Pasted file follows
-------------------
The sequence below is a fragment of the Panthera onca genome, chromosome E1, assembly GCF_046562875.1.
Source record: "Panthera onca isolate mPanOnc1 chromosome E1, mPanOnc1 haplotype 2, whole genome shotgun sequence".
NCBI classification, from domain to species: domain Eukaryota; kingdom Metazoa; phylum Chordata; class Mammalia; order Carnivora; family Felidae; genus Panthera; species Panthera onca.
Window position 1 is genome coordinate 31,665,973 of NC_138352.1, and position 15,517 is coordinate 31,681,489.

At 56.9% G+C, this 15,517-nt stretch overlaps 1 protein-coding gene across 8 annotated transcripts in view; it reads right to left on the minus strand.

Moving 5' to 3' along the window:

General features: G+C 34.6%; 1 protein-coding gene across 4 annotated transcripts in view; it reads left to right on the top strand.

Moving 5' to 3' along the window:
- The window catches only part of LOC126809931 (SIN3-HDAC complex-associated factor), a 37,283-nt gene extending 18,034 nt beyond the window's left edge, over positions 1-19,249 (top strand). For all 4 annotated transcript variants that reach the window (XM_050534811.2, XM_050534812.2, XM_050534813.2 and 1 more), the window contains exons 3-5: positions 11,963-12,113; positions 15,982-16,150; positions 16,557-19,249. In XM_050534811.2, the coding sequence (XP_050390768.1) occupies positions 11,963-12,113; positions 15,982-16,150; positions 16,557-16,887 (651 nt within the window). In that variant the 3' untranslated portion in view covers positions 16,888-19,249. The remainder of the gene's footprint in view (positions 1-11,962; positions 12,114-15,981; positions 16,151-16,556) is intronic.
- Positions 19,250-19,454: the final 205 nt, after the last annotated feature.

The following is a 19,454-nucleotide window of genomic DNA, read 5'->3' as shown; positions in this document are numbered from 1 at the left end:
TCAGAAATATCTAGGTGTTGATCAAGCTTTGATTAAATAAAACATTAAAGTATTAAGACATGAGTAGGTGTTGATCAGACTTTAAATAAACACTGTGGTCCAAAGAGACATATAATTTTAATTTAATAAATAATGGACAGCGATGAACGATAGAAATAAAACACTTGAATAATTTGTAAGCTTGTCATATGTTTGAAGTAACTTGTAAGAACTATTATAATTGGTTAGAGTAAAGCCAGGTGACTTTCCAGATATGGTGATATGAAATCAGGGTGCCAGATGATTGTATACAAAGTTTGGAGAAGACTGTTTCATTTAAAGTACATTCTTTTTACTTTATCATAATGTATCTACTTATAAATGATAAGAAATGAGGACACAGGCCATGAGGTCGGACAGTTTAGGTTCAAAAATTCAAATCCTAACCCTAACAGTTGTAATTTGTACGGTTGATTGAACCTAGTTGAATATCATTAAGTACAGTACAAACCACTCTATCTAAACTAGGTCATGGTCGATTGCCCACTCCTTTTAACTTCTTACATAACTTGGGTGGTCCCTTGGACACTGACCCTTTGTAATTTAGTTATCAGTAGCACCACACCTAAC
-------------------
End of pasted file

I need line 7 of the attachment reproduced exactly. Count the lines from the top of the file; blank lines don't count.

General features: G+C 34.6%; 1 protein-coding gene across 4 annotated transcripts in view; it reads left to right on the top strand.